We had two Black Edition 9600 CPUs and after two days of solid overclocking and fiddling we had ended up with what can only be described as an extremely laboursome and frustrating experience.
With our first CPU we achieved a measly 2.5GHz stable, upping the multiplier to 12.5x. Any extra HyperTransport frequency at this speed made it unstable in some way; at most we got an extra two or three MegaHertz from it so decided to leave it at the stock 200MHz.
At 2.5GHz, the first CPU required some quite hefty voltages to get it going and keep it happy: 1.5V Core voltage, 2.8V CPU VDDA, 2.26V Memory voltage and 1.4V HyperTransport voltage. At 2.6GHz (a single step up to the 13x multiplier) we managed to get into Windows, but any load hard locked the system within a few minutes.
A little dismayed, we dropped in the other Phenom 9600 and it was even worse: 2.4GHz. Frustrated we tried another AM2+ motherboard – the Gigabyte GA-MA790FX-DQ6 and found that wasn’t any better either. Next things just went from disappointing to just plain weird: we put the original Phenom 9600 Black Edition back in the Asus and tried to get some benchmarks out of it at 2.5GHz, but now it had decided that 2.4GHz was all it was good for.
After removing the CPU to test our Engineering Sample to check the motherboard was still fit, which it was, things just continued to get worse: when I replaced the Black Edition CPU yet again for a screenshot at 2.4GHz, the system decided to throw a fit at this heinous act and would lock up simply by loading any application.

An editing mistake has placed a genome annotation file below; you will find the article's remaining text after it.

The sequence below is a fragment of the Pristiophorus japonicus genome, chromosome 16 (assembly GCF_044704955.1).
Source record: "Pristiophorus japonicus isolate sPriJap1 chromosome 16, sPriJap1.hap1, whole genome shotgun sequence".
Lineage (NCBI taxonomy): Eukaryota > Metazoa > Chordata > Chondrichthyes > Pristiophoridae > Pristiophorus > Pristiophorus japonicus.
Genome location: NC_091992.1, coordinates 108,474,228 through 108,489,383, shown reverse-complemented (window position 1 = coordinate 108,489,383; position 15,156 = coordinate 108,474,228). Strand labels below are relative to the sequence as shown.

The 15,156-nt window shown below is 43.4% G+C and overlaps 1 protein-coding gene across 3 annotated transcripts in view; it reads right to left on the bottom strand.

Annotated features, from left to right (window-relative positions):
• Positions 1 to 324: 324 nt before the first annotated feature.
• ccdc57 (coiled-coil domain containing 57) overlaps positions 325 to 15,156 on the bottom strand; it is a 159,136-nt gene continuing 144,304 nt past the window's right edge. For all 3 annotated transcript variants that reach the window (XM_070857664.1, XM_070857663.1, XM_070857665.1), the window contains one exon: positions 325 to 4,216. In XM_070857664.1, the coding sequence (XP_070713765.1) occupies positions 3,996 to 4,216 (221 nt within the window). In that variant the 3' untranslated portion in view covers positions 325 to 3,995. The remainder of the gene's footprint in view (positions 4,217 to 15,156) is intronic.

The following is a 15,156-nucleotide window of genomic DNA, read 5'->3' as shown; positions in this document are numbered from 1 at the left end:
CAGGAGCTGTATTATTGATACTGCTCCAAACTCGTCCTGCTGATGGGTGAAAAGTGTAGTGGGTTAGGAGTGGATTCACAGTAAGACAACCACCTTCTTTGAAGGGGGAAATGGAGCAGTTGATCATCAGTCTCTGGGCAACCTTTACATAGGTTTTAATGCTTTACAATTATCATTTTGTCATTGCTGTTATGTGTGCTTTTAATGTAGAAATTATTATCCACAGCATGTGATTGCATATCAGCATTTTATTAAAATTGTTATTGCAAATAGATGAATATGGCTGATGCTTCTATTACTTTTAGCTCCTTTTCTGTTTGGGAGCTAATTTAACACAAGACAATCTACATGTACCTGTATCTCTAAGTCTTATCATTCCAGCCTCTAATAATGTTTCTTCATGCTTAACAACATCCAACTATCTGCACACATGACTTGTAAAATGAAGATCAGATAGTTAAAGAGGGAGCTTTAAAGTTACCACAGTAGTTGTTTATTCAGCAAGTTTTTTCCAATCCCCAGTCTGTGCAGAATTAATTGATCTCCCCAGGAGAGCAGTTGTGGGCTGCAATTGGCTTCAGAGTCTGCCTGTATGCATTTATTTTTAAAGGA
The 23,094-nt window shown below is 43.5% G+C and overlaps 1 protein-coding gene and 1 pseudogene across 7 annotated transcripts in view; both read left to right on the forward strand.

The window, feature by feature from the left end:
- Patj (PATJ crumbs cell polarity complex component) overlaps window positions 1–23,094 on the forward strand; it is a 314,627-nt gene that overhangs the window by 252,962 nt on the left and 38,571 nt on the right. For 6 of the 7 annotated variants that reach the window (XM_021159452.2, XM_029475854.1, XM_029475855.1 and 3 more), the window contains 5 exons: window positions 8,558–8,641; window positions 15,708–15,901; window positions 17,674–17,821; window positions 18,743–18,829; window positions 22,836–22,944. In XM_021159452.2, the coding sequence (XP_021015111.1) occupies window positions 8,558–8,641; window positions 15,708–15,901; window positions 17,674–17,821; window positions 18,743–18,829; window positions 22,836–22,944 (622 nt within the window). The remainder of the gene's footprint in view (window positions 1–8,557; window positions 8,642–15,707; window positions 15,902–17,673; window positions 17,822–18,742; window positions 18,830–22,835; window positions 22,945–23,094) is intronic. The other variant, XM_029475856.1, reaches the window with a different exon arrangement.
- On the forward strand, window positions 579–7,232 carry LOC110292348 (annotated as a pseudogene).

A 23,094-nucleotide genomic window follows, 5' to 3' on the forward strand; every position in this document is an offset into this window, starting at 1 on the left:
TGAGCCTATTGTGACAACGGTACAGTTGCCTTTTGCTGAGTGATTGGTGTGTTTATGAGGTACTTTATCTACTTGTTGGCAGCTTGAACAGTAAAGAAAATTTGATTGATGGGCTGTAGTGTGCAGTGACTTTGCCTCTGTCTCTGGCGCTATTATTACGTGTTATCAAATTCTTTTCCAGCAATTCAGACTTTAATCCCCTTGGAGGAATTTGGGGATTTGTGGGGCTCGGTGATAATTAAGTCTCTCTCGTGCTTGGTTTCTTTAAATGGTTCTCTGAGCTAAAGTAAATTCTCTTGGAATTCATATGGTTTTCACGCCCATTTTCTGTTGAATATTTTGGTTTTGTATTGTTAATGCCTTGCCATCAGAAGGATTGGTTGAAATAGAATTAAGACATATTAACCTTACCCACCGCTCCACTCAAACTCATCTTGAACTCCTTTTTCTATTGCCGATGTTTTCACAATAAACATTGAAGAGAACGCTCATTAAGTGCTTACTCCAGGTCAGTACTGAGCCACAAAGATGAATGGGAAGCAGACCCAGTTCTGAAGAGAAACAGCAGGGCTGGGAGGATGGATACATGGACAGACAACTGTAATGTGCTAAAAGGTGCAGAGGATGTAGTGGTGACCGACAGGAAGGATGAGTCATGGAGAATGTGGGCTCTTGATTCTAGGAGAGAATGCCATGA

There were tears, plenty of foul mouthed antics (that even made up some new phrases) and even some hand smacking of keyboards, but at the end of the day that’s the world of overclocking – sometimes you get a winner, sometimes a dud (or two). We tried every possible combination of higher, or even lower voltages (just in case there was too much, causing interference), as well as disabling any extra features to try and minimise their effect, but it was all to no avail.
Our Phenom 9600 at 2.3GHz and Engineering Sample at 2.6GHz - Click for the full image
In the end, the engineering samples we had tested in our original article were actually better overclockers – the best reached 2.6GHz on air, stable, like we had previously achieved for the first look review. This was without half the effort we had put into overclocking the Black Edition processors too, and they also had to cope with a higher native north bridge frequency of 2.0GHz.
While some have seen 3GHz out of the Phenom 9600 Black Edition, albeit with watercooling, we’re not the only ones to find a brick wall so close to stock speed either. As much as we’d like this Phenom to be the next 65nm Athlon 64 X2 5000+, or our personal favourite – the BE-2350, it just doesn’t seem that way at all.
Since the processor was retail specification, we did decided to test it to provide some accurate results in our CPU benchmarks so you can see exactly what effect the extra 200MHz northbridge frequency has on the results, and how a retail Phenom 9600 CPU will actually perform.